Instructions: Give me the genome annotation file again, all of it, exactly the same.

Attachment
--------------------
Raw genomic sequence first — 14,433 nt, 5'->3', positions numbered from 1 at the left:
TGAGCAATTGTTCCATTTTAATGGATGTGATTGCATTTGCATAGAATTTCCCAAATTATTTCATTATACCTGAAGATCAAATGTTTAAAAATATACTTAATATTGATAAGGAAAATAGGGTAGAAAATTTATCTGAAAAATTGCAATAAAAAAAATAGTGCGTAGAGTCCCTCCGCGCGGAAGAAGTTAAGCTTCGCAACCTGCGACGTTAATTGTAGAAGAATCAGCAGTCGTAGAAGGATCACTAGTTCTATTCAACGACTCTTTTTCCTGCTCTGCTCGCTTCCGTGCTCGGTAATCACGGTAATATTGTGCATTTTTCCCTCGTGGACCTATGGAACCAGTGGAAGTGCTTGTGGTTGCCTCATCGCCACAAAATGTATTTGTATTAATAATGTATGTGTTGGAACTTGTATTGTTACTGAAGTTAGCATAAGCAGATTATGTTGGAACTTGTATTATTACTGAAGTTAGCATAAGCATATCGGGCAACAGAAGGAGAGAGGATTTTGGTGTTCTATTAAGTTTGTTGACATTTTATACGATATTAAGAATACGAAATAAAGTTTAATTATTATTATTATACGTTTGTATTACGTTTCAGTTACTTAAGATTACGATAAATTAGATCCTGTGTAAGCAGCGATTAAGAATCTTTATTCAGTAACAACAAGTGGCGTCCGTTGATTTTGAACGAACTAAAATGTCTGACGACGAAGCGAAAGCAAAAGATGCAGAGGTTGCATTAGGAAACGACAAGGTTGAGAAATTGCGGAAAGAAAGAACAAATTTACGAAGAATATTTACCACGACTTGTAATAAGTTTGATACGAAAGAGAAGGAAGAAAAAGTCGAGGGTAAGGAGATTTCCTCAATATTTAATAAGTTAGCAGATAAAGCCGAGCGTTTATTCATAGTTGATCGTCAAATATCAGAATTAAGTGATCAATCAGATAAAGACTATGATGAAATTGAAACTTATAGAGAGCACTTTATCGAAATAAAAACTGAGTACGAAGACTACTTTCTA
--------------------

Raw genomic sequence first — 14,433 nt, 5'->3', positions numbered from 1 at the left:
TGAGCAATTGTTCCATTTTAATGGATGTGATTGCATTTGCATAGAATTTCCCAAATTATTTCATTATACCTGAAGATCAAATGTTTAAAAATATACTTAATATTGATAAGGAAAATAGGGTAGAAAATTTATCTGAAAAATTGCAATAAAAAAAATAGTGCGTAGAGTCCCTCCGCGCGGAAGAAGTTAAGCTTCGCAACCTGCGACGTTAATTGTAGAAGAATCAGCAGTCGTAGAAGGATCACTAGTTCTATTCAACGACTCTTTTTCCTGCTCTGCTCGCTTCCGTGCTCGGTAATCACGGTAATATTGTGCATTTTTCCCTCGTGGACCTATGGAACCAGTGGAAGTGCTTGTGGTTGCCTCATCGCCACAAAATGTATTTGTATTAATAATGTATGTGTTGGAACTTGTATTGTTACTGAAGTTAGCATAAGCAGATTATGTTGGAACTTGTATTATTACTGAAGTTAGCATAAGCATATCGGGCAACAGAAGGAGAGAGGATTTTGGTGTTCTATTAAGTTTGTTGACATTTTATACGATATTAAGAATACGAAATAAAGTTTAATTATTATTATTATACGTTTGTATTACGTTTCAGTTACTTAAGATTACGATAAATTAGATCCTGTGTAAGCAGCGATTAAGAATCTTTATTCAGTAACAACAAGTGGCGTCCGTTGATTTTGAACGAACTAAAATGTCTGACGACGAAGCGAAAGCAAAAGATGCAGAGGTTGCATTAGGAAACGACAAGGTTGAGAAATTGCGGAAAGAAAGAACAAATTTACGAAGAATATTTACCACGACTTGTAATAAGTTTGATACGAAAGAGAAGGAAGAAAAAGTCGAGGGTAAGGAGATTTCCTCAATATTTAATAAGTTAGCAGATAAAGCCGAGCGTTTATTCATAGTTGATCGTCAAATATCAGAATTAAGTGATCAATCAGATAAAGACTATGATGAAATTGAAACTTATAGAGAGCACTTTATCGAAATAAAAACTGAGTACGAAGACTACTTTCTA